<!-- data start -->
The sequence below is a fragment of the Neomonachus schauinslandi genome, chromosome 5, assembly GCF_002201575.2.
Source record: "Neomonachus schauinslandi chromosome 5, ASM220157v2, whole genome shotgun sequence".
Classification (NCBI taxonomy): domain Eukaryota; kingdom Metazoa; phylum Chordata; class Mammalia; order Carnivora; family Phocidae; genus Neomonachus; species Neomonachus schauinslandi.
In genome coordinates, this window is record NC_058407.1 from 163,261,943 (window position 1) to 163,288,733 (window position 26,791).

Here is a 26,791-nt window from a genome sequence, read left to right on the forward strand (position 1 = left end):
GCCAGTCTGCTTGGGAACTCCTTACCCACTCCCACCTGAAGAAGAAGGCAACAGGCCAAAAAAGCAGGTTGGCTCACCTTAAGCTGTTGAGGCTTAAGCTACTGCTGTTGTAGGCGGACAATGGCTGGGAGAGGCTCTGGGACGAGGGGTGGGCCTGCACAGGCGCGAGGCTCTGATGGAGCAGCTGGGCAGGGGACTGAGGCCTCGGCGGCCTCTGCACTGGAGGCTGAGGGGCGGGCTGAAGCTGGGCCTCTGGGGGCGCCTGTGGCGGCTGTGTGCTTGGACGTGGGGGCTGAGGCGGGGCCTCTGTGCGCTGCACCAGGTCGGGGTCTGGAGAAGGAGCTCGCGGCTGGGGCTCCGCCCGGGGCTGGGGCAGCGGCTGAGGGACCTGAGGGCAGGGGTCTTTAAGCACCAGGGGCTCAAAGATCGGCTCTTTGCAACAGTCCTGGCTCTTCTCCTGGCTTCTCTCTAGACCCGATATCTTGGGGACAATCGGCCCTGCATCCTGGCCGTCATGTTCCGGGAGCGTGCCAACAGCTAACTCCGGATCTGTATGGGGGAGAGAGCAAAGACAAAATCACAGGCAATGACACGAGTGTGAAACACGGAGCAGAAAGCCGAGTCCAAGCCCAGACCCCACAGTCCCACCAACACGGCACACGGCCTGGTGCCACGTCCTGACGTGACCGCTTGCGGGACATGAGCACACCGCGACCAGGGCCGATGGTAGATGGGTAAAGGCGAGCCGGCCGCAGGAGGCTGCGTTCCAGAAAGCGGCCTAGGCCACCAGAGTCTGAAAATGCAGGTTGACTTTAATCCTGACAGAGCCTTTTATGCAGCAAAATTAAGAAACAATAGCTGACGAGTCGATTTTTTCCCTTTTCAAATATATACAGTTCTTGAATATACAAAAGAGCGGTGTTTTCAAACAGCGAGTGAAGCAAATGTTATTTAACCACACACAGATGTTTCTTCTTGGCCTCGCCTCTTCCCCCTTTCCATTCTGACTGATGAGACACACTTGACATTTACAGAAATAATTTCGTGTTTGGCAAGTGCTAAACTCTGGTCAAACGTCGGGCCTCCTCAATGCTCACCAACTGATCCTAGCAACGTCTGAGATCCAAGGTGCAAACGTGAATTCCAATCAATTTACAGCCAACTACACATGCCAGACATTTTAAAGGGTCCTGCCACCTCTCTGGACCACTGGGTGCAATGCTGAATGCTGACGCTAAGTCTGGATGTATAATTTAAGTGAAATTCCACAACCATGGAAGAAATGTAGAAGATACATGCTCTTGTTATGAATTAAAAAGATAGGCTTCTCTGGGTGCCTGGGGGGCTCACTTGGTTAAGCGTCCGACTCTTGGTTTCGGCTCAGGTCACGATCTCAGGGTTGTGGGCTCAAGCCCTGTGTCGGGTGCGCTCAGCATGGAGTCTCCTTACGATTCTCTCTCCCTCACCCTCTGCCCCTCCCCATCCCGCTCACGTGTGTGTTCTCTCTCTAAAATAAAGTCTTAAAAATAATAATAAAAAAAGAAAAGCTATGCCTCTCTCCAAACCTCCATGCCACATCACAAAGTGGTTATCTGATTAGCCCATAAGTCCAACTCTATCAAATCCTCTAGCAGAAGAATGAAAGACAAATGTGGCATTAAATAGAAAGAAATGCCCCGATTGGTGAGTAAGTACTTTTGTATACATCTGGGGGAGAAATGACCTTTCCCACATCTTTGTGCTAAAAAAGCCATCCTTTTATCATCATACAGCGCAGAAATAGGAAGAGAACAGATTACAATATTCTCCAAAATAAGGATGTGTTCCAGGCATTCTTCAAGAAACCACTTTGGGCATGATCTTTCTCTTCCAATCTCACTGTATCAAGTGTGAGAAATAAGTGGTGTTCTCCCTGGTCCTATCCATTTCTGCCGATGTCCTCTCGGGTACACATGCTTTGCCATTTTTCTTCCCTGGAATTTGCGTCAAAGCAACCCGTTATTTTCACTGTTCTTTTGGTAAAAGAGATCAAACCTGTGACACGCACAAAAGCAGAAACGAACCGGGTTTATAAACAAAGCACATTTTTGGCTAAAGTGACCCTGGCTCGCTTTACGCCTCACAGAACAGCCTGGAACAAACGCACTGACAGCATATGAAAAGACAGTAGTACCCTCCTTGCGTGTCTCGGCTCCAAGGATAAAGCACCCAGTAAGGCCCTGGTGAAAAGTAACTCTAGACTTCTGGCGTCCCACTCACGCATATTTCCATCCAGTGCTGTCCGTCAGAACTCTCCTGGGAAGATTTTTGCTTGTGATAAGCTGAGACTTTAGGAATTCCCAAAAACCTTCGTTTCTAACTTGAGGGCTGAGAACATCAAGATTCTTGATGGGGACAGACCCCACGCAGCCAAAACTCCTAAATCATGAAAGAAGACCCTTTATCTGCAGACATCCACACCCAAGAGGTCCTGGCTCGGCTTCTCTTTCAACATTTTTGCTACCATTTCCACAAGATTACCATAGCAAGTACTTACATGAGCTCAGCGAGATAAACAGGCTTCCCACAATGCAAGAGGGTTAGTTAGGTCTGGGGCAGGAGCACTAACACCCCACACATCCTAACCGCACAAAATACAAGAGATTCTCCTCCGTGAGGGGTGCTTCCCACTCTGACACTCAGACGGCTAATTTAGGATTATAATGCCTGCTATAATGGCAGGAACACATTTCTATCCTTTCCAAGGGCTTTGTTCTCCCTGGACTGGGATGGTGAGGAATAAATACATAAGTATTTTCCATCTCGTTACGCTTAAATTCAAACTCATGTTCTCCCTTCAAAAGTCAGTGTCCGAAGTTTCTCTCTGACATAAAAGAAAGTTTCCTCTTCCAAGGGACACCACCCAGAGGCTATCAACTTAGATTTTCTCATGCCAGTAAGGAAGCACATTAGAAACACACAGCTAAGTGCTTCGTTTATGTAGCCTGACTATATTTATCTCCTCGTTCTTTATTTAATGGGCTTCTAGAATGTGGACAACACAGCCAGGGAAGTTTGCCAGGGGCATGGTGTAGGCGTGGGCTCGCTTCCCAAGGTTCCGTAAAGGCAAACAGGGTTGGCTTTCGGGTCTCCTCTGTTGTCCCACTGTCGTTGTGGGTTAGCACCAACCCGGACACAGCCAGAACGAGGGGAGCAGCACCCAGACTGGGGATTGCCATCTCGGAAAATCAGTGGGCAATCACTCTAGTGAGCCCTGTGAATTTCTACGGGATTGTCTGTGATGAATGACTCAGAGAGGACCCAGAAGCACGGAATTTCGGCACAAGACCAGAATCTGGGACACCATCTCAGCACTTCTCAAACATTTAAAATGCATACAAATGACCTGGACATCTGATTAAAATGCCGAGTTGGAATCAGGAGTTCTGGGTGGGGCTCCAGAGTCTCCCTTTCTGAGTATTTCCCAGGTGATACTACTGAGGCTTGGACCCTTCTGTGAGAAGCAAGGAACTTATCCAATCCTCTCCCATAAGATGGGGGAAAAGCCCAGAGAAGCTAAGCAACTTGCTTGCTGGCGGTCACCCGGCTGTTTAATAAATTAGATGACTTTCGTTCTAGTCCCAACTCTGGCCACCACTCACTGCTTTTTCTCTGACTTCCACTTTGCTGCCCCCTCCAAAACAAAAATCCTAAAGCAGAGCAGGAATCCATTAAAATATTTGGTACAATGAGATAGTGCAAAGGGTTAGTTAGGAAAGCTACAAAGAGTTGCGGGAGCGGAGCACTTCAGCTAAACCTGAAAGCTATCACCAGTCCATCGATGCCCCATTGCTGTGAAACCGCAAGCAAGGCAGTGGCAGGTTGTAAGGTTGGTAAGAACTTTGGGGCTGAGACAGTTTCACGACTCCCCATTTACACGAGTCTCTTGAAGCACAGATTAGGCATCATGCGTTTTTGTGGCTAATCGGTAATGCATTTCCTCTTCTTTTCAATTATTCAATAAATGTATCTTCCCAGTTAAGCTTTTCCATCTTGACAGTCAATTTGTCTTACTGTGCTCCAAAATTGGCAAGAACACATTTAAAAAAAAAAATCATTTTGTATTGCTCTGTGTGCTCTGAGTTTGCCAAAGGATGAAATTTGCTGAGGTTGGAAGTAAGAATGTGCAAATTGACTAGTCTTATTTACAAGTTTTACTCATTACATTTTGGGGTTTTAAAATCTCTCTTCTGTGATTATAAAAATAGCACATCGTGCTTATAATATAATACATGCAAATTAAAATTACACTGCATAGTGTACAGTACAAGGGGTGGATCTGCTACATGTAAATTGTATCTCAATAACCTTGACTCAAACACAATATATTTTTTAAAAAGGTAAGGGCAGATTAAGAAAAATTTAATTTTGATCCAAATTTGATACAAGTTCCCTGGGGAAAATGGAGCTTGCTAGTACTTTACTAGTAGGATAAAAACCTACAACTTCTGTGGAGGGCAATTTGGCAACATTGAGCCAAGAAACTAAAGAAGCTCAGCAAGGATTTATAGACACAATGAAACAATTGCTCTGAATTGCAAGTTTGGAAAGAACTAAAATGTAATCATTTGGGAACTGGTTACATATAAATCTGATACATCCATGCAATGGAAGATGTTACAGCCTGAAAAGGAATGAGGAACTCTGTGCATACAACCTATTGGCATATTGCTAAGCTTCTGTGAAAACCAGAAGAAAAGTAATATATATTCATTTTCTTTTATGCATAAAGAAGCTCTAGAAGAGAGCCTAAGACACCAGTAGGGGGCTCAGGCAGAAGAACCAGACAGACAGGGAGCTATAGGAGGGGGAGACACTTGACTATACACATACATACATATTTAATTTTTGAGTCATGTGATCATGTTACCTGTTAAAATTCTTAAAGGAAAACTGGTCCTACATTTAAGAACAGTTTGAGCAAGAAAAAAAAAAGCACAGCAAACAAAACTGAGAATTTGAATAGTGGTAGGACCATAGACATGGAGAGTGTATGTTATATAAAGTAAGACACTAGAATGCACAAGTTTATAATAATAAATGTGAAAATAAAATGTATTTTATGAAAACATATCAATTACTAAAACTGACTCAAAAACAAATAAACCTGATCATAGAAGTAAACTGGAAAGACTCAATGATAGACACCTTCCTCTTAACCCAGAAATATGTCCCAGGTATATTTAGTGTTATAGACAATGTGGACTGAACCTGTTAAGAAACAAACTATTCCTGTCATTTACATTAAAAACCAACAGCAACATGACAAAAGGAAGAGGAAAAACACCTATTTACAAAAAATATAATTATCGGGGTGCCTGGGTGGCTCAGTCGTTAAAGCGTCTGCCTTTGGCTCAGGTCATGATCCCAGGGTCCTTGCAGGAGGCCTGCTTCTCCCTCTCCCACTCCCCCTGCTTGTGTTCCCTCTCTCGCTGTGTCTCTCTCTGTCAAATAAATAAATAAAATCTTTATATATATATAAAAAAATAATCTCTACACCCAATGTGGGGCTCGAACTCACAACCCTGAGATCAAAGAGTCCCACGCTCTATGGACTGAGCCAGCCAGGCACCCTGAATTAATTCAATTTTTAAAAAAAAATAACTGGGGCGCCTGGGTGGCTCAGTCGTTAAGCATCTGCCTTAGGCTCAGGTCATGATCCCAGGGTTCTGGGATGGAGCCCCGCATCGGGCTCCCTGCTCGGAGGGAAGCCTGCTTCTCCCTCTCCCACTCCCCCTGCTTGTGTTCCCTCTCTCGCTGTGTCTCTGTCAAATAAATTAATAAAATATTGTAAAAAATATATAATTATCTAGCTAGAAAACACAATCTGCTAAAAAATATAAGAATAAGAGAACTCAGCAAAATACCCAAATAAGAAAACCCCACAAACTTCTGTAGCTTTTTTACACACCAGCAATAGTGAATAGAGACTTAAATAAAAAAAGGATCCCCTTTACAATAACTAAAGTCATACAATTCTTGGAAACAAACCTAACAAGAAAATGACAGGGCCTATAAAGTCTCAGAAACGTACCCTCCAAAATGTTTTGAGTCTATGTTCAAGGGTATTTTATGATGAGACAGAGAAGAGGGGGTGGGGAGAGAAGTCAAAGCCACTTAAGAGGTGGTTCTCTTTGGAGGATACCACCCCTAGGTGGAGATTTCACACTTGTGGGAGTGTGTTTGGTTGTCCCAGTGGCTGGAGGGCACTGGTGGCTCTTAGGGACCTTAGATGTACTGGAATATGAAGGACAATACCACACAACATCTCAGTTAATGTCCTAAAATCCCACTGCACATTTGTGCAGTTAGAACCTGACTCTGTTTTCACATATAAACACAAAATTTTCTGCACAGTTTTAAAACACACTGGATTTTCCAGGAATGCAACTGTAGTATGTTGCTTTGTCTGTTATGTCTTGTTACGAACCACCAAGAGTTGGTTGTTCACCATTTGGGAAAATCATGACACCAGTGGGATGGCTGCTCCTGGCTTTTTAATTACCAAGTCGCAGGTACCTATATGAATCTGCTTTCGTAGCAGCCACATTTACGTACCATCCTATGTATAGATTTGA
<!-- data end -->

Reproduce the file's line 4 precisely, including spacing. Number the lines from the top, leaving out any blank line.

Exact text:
In genome coordinates, this window is record NC_058407.1 from 163,261,943 (window position 1) to 163,288,733 (window position 26,791).